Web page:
Unraveling Weird Weather Mysteries of the Monsoon

Recent thunderstorm activity in the North Valley. In&Out Publications photo

Monsoon whether is weird. Weather forecasting can be a little strange, too. Based on some reader questions, we reached out to Andrew Deemer, a meteorologist at the National Weather Service office in Phoenix, to explore some finer points of monsoon meteorology.

IO Does a 20 percent chance of rain mean there’s a 20 percent chance it will rain somewhere in the forecast area, or a 20 percent chance it will rain everywhere in the forecast area?

AD “This is a tough one and I am not sure anyone can really give a solid answer,” Deemer said. The official NWS definition says it’s “the chance of precipitation occurring at any point” in the forecast area. But Deemer thinks of it this way: If there’s a 20 percent chance of rain, he’d like to see 20 percent of the forecast area getting at least a trace of rain.


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Is a 20 percent chance of rain really significant?

“As someone who grew up here, I have attached much more significance to hearing 30 percent (or greater) chance for rain, and I tend to dismiss anything less. But that’s just a personal bias.”

Why do temperatures drop during the monsoon?

“It takes much more energy to raise the temperature of a liquid than dry air,” Deemer explained. Just think of how quickly the air warms up on a sunny day in May, while a pool takes several days or weeks to warm up. When the air is dry in spring and early summer, temperatures soar. When monsoon moisture moves in, temperatures simply can’t climb as high.

Why does it get downright cool when a thunderstorm rolls through?

The amount of moisture in the air relative to the temperature is called relative humidity (think of it as relative stickiness). In a thunderstorm, some of the rain evaporates as it falls. Like an evaporative cooler, this cools the air, causing the relative humidity to rise.

Are rain gauges accurate in heavy, sideways downpours?

“Not really. Sideways rain is a problem. Very heavy rain is a problem—both often report under what probably fell.”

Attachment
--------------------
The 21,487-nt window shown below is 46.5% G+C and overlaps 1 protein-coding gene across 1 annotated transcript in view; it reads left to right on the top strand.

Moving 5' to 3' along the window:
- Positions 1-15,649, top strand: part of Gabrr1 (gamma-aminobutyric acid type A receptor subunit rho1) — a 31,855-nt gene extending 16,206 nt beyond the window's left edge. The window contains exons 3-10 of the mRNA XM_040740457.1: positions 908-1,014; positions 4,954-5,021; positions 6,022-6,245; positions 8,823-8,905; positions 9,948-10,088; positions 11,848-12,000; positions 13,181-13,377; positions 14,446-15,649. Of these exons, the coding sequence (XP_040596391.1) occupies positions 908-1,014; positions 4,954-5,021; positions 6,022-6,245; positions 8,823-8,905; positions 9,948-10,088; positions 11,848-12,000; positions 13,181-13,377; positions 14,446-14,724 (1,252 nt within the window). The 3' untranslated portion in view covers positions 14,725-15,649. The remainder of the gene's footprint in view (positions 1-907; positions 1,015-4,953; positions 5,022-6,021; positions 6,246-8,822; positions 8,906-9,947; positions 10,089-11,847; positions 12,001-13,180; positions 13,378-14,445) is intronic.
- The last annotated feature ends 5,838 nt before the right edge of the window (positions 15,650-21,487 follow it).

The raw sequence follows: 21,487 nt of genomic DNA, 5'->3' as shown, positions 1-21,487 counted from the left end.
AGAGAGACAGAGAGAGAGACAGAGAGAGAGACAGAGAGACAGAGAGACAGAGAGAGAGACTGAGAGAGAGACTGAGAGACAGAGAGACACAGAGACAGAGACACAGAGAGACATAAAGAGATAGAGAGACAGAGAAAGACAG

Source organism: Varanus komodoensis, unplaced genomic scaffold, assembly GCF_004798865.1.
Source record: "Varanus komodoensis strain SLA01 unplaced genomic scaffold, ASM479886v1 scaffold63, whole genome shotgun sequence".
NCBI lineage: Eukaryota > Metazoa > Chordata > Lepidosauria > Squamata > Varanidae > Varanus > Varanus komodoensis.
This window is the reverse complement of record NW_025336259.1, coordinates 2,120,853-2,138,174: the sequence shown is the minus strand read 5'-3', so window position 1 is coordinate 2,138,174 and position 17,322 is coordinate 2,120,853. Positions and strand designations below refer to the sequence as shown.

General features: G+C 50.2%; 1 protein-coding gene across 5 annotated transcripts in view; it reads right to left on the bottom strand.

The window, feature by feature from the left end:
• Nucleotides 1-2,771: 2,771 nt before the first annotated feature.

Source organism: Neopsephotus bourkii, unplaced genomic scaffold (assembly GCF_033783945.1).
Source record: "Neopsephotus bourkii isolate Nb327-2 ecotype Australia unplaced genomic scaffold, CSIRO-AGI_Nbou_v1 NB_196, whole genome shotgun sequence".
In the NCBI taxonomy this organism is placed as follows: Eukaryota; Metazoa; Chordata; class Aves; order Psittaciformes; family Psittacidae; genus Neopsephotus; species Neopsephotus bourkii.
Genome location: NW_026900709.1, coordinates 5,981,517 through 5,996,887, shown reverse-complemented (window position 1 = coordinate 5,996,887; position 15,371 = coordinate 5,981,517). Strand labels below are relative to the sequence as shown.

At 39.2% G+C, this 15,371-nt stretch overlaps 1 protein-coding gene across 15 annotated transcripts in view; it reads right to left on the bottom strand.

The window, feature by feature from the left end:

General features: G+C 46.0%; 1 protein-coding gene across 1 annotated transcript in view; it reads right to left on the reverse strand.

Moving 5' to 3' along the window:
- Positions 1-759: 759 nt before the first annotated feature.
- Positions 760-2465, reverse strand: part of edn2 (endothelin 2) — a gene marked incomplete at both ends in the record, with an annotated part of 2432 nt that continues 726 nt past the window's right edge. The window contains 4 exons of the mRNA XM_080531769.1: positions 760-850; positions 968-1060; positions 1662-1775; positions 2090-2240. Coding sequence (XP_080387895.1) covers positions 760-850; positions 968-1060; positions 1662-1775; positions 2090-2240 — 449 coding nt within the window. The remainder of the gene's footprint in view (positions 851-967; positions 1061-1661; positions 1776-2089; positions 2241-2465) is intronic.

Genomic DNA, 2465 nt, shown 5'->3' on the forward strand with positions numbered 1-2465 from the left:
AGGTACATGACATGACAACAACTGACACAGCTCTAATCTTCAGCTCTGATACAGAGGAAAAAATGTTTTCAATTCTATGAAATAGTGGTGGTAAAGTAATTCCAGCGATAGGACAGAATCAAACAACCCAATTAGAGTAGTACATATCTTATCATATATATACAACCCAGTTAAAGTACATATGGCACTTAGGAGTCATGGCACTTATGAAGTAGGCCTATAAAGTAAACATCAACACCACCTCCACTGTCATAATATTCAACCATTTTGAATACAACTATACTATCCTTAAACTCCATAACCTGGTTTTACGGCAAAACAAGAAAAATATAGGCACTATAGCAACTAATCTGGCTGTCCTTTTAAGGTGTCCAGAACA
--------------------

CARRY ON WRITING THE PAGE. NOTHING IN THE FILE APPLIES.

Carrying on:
All About the Monsoon Learn where the name came from, what causes a haboob, and why forecasting monsoon storms is so difficult.

lightning storm
Desert thunderstorms like this one in the North Valley offer vibrant colors and shocking shows. Photo by Tracee Struchen
monsoon thunderstorm
Lightning crackled just north of Anthem July 28, 2016, but no rain fell in town during this storm. Photo By Marius Britt
ominous monsoon clouds
A monsoon storm looking all ominous from New River, a the edge of North Phoenix. Photo by Tracee Struchen
monsoon storm lightning
Rain and lightning seen from Anthem during a monsoon storm in 2016. Photo: Marius Britt
Robert Roy Britt
NoPho resident Robert Roy Britt has written for In&Out publications since its inception in 2005. Britt began his journalism career in New Jersey newspapers in the early 1990s. He later became a science writer and was editor-in-chief of the online media sites Space.com and Live Science. He has written four novels. Email the author.
Robert Roy Britt on Email

Robert Roy Britt

NoPho resident Robert Roy Britt has written for In&Out publications since its inception in 2005. Britt began his journalism career in New Jersey newspapers in the early 1990s. He later became a science writer and was editor-in-chief of the online media sites Space.com and Live Science. He has written four novels. Email the author.

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